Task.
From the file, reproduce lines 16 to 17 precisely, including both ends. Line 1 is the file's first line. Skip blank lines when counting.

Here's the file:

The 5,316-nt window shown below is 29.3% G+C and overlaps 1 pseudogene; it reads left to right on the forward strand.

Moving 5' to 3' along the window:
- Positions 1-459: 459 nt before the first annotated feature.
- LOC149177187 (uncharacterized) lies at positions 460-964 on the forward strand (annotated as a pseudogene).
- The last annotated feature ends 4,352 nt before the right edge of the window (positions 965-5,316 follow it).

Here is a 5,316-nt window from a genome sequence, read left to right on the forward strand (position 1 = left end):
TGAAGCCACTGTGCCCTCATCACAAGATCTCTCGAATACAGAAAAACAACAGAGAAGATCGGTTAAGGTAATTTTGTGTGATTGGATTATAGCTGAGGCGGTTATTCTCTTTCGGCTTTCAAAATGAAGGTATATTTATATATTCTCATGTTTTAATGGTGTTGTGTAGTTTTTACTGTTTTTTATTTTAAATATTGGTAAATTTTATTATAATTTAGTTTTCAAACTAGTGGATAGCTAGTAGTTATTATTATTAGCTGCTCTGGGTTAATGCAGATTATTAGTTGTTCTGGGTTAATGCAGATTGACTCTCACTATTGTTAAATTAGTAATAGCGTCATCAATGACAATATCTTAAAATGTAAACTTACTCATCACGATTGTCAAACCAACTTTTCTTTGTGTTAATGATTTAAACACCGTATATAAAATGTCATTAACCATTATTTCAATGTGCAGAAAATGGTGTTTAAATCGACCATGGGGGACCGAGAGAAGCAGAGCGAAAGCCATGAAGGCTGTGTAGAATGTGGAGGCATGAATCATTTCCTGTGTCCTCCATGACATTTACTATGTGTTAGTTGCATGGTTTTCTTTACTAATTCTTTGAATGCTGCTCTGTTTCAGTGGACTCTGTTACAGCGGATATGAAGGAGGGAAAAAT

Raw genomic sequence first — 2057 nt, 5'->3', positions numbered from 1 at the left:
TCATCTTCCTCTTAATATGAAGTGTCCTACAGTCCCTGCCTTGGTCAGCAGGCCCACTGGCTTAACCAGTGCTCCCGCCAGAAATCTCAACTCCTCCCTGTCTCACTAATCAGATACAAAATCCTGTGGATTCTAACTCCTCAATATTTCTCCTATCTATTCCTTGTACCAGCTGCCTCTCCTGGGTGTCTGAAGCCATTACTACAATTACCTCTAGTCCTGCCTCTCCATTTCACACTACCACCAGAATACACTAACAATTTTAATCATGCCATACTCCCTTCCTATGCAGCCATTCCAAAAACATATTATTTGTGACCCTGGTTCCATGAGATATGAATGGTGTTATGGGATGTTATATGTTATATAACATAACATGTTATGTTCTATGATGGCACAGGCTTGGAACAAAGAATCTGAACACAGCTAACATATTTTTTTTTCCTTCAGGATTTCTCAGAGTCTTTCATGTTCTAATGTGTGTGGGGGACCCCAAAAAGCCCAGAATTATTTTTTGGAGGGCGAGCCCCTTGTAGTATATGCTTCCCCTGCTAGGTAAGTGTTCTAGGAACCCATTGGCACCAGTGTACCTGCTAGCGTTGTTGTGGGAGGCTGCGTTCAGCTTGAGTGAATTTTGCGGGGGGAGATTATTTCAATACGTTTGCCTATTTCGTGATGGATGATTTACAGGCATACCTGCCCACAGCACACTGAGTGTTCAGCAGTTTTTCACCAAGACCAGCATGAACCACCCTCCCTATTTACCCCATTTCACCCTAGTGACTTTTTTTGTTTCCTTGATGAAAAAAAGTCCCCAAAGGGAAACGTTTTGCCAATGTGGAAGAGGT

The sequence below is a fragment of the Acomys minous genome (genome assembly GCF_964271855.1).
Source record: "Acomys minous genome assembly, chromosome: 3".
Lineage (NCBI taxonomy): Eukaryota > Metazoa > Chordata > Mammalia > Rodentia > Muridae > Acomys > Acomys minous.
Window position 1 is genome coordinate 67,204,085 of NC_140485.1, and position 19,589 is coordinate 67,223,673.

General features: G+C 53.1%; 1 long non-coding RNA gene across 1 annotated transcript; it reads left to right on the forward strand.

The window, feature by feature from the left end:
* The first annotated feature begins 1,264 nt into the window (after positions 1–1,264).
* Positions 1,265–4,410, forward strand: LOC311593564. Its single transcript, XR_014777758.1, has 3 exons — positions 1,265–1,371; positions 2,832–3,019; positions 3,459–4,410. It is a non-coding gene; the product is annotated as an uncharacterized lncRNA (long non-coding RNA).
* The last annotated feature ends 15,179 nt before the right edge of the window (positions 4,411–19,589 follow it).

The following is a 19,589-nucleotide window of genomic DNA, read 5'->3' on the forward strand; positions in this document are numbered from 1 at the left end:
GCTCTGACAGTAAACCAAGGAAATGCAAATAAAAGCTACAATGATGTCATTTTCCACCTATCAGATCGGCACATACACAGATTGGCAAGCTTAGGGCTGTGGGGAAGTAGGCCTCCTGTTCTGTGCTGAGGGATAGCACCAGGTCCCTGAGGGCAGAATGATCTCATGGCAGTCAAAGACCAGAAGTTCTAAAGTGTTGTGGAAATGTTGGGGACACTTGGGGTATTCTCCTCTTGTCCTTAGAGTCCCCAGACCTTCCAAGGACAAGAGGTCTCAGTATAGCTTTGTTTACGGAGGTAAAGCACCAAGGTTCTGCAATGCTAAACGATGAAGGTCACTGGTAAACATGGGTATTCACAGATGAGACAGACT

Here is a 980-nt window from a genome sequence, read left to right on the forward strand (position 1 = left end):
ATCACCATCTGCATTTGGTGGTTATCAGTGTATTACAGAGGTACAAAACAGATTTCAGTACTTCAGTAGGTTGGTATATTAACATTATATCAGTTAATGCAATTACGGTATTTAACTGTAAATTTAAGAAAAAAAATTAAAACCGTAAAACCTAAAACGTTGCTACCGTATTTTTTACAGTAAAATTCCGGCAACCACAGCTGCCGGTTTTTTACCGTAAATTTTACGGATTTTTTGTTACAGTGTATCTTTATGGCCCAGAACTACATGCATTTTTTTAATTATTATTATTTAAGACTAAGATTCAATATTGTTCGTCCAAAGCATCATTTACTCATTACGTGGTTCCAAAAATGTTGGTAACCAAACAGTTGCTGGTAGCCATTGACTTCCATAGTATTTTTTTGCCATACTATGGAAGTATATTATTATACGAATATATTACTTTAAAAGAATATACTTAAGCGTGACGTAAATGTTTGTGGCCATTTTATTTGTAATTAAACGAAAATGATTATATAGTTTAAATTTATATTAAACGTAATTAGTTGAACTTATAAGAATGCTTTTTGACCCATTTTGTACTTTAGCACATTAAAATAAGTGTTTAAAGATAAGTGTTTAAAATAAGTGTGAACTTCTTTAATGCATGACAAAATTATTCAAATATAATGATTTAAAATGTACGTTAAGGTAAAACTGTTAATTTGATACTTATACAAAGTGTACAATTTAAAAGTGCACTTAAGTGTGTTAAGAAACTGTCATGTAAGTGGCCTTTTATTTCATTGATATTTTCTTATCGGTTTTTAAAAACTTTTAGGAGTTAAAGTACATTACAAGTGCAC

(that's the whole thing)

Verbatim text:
* The first annotated feature begins 1,264 nt into the window (after positions 1–1,264).
* Positions 1,265–4,410, forward strand: LOC311593564. Its single transcript, XR_014777758.1, has 3 exons — positions 1,265–1,371; positions 2,832–3,019; positions 3,459–4,410. It is a non-coding gene; the product is annotated as an uncharacterized lncRNA (long non-coding RNA).